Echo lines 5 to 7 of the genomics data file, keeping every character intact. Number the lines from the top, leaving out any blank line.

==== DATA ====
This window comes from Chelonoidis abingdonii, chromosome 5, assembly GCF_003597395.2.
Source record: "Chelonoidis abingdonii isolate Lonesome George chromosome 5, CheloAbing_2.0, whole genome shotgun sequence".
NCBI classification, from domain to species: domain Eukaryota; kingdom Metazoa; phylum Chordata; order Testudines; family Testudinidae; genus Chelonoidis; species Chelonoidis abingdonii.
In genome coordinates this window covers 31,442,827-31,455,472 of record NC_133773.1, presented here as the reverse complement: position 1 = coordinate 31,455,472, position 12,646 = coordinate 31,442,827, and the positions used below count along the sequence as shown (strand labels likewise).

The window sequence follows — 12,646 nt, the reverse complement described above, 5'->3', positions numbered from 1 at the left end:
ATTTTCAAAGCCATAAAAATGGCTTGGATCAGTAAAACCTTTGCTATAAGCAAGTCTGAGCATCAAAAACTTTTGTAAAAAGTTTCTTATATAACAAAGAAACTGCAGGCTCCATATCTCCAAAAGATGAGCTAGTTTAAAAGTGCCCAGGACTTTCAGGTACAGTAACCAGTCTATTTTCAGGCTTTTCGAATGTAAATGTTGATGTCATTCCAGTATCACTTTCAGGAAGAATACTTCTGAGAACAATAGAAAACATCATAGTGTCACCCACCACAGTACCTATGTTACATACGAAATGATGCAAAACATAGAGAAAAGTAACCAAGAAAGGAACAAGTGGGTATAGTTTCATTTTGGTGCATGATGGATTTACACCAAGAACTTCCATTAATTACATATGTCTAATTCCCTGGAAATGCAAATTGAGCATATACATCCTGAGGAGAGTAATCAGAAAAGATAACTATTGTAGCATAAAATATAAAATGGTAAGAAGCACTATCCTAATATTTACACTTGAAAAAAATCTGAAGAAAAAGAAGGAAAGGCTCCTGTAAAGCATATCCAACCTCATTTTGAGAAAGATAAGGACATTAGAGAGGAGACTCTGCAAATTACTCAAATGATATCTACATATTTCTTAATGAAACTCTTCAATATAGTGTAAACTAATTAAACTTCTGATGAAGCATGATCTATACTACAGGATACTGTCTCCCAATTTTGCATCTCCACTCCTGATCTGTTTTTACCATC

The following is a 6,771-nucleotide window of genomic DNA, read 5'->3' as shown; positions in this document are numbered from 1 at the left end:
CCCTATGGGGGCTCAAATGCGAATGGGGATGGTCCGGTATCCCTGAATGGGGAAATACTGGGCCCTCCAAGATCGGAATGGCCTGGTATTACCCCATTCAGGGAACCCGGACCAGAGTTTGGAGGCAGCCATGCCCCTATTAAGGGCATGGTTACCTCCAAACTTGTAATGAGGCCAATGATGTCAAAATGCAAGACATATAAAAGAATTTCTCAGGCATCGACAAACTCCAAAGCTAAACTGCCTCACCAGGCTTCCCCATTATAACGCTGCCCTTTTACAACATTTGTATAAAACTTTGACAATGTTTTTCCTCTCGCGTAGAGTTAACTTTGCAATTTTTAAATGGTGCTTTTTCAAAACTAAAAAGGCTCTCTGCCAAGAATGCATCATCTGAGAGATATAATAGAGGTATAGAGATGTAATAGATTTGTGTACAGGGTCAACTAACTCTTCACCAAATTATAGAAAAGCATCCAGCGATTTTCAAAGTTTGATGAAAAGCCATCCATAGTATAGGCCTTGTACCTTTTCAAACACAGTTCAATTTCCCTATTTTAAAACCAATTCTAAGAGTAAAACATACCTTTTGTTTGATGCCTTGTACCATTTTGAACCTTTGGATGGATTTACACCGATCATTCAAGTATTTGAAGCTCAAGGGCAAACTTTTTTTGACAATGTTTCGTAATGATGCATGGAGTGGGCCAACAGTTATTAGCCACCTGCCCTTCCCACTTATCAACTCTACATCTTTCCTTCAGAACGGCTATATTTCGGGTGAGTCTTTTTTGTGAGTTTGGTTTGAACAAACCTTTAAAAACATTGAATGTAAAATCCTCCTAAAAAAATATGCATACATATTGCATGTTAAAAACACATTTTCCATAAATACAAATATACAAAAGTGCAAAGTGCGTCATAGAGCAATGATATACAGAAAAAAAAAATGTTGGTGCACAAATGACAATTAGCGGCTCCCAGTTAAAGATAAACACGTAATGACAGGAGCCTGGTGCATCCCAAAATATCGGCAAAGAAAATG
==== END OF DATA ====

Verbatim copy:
The window sequence follows — 12,646 nt, the reverse complement described above, 5'->3', positions numbered from 1 at the left end:
ATTTTCAAAGCCATAAAAATGGCTTGGATCAGTAAAACCTTTGCTATAAGCAAGTCTGAGCATCAAAAACTTTTGTAAAAAGTTTCTTATATAACAAAGAAACTGCAGGCTCCATATCTCCAAAAGATGAGCTAGTTTAAAAGTGCCCAGGACTTTCAGGTACAGTAACCAGTCTATTTTCAGGCTTTTCGAATGTAAATGTTGATGTCATTCCAGTATCACTTTCAGGAAGAATACTTCTGAGAACAATAGAAAACATCATAGTGTCACCCACCACAGTACCTATGTTACATACGAAATGATGCAAAACATAGAGAAAAGTAACCAAGAAAGGAACAAGTGGGTATAGTTTCATTTTGGTGCATGATGGATTTACACCAAGAACTTCCATTAATTACATATGTCTAATTCCCTGGAAATGCAAATTGAGCATATACATCCTGAGGAGAGTAATCAGAAAAGATAACTATTGTAGCATAAAATATAAAATGGTAAGAAGCACTATCCTAATATTTACACTTGAAAAAAATCTGAAGAAAAAGAAGGAAAGGCTCCTGTAAAGCATATCCAACCTCATTTTGAGAAAGATAAGGACATTAGAGAGGAGACTCTGCAAATTACTCAAATGATATCTACATATTTCTTAATGAAACTCTTCAATATAGTGTAAACTAATTAAACTTCTGATGAAGCATGATCTATACTACAGGATACTGTCTCCCAATTTTGCATCTCCACTCCTGATCTGTTTTTACCATC

The following is a 6,771-nucleotide window of genomic DNA, read 5'->3' as shown; positions in this document are numbered from 1 at the left end: